for the LMTD. The proofs of some other
analytical features of
Δ
T
L
stated in the present
section are simplified through the use of (30).
Remark 2.
Expression (32) is helpful to see
the link of the replacement formulas (5)–(8)
with the LMTD. Indeed, notice that for close
enough values of
Δ
T
1
and
Δ
T
2
, the LMTD
may be approximated neglecting the third and
upper terms of the series,
i.e.
2
12
12
12
12
1
2
(, )
()
1
(, )
(, )
6
a
a
TTT
TT
TTT
LT T
T T
ΔΔΔ
Δ−
Δ
≈Δ
Δ
Δ
ΔΔ
Δ+
Δ
. For
instance,
Δ
T
1
and
Δ
T
2
resulting in a sufficiently
small
value
of
2
12
()
TT
Δ−Δ
,
say
2
12
()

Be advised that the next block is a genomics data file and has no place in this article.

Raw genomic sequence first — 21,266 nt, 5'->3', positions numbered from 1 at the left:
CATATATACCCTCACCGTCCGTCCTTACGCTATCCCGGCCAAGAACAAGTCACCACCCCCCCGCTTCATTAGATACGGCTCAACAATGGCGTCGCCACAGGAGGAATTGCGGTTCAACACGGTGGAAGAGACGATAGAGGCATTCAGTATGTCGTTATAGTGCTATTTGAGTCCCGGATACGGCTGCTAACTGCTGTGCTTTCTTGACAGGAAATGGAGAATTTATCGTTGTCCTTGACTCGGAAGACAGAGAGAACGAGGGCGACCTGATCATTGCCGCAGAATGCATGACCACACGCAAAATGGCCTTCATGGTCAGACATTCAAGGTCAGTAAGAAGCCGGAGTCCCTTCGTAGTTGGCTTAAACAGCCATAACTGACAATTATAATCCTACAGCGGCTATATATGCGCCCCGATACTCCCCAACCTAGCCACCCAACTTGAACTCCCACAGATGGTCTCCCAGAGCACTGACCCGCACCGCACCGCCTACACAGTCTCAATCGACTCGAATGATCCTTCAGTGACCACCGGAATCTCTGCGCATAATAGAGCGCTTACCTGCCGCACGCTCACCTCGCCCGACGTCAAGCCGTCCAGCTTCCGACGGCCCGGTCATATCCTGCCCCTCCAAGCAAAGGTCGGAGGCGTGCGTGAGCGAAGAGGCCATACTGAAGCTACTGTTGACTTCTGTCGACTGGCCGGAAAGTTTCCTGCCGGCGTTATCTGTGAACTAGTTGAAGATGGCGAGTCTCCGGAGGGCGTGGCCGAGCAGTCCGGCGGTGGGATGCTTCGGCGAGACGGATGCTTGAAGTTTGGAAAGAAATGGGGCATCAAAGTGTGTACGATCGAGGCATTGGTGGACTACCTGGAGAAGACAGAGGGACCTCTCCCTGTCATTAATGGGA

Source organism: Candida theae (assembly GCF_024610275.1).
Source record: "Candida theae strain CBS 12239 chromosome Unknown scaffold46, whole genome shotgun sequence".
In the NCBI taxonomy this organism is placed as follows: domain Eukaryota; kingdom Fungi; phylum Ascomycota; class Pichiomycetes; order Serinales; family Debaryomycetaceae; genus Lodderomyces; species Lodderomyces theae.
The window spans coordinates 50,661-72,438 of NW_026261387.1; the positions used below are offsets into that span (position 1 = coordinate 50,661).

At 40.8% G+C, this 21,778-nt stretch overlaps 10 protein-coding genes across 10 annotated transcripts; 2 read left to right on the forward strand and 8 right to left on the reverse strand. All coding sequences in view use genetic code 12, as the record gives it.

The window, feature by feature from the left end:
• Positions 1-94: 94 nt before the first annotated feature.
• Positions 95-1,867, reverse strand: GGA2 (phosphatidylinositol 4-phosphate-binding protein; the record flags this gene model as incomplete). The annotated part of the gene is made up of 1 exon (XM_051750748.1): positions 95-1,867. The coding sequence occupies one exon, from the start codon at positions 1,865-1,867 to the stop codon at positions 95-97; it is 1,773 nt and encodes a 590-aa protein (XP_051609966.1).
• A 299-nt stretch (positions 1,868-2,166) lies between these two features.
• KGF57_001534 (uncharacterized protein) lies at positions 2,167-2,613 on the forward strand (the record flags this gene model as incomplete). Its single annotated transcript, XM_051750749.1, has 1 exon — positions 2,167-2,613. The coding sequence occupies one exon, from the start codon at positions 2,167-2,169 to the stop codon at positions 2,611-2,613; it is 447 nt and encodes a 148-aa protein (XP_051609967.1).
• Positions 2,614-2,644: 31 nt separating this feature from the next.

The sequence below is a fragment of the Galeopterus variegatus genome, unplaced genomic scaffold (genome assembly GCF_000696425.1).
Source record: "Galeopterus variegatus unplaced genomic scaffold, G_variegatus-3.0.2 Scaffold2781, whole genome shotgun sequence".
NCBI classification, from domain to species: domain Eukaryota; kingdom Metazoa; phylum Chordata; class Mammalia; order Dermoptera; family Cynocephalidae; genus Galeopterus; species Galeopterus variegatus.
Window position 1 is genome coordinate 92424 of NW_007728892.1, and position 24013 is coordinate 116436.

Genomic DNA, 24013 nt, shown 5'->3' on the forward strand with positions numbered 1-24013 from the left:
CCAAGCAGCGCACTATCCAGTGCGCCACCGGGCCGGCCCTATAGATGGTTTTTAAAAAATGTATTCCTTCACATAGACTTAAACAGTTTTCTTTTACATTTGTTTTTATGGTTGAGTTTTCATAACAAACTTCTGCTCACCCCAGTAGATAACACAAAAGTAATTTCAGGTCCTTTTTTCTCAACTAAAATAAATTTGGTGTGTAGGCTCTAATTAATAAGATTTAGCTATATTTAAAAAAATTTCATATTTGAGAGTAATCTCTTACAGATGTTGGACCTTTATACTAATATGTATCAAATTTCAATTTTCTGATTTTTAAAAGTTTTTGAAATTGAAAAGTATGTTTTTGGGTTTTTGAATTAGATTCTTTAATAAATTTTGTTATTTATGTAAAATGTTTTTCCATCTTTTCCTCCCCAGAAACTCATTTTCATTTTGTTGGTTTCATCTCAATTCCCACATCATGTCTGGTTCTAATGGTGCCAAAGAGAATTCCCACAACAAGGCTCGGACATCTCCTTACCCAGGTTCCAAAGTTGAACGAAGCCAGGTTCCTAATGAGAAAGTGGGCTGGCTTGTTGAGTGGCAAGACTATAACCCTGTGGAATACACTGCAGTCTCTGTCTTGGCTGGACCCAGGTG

0
TT
Δ −Δ
(observe
that
2
12
1
2
()
0
TT
T
T
Δ −Δ
≈⇔Δ ≈Δ
),
may
be
considered to apply for such an approximation.
Thus:
2
12
1
2
1
2
()
0
2
TT
T
T
T
T
Δ −Δ
≈⇔ ΔΔ ≈Δ+Δ ⇔
11
2
2
1
2
22
(
)
TT
T
TT
T
Δ
Δ
+
Δ
Δ
+
Δ⇔
2
12
2
12
1
2
12
()
()
2
(
)
2(
)
TT
TT
T
T
TT
Δ+Δ
Δ+Δ
≈Δ+
Δ ⇔
Δ+
Δ
22
12
12
12
()
()
1
32
(
)
TT
TT
TT
Δ+
Δ
Δ+
Δ
≈⇔
Δ+
Δ
2
2
12
12
12
()
()
1
36
TT
TT
TT
Δ+Δ
Δ+
Δ
−≈−
⇔ −
Δ+
Δ
12
12
12
2
32
2
TT
TT
TT
Δ+
Δ
Δ+
Δ
⎛⎞
−ΔΔ
⎜⎟
⎝⎠
2
12
12
2
()
1
63
ag
TT
TT
TT
Δ +Δ
Δ+
Δ
Δ+
Δ
,
i.e.
P
a
T
T
T
L
T
T
T
A
Δ
Δ
Δ
Δ
Δ
Δ
)
,
(
)
,
(
2
1
2
1
, (see (5)). Alternatively, for
Δ
T
1
and
Δ
T
2
resulting
in
( )
×
Δ
+
Δ
Δ
+
Δ
=
3
/
2
2
2
/
1
2
3
/
1
1
3
/
2
1
1
5
11
5
T
T
T
T
a
( )
2
1/3
1/3
12
0
TT
Δ
−Δ
(observe that
1
0
a
( )
2
1/3
1/3
12
1
2
0
TT
T
T
Δ
−Δ
≈ ⇔Δ ≈Δ
),
we
have
()
2
12
12
1
12
1
0
26
TT
TT
a
TT
Δ−
Δ
Δ+
Δ
≈⇔
Δ+
Δ
3
1/3
1/3
12
2
TT
⎛⎞
Δ+
Δ
⎜⎟
⎝⎠
(
s
e
e
A
p
p
e
n
d
i
x
A
)
,
i.e.
U
a
T
T
T
L
T
T
T
A
Δ
Δ
Δ
Δ
Δ
Δ
)
,
(
)
,
(
2
1
2
1
(see (6)). Furthermore, for
Δ
T
1
and
Δ
T
2
such
that
()
3
/
2
2
1
3
/
1
2
1
3
/
2
2
1
2
2
2
2
2
Δ
+
Δ
Δ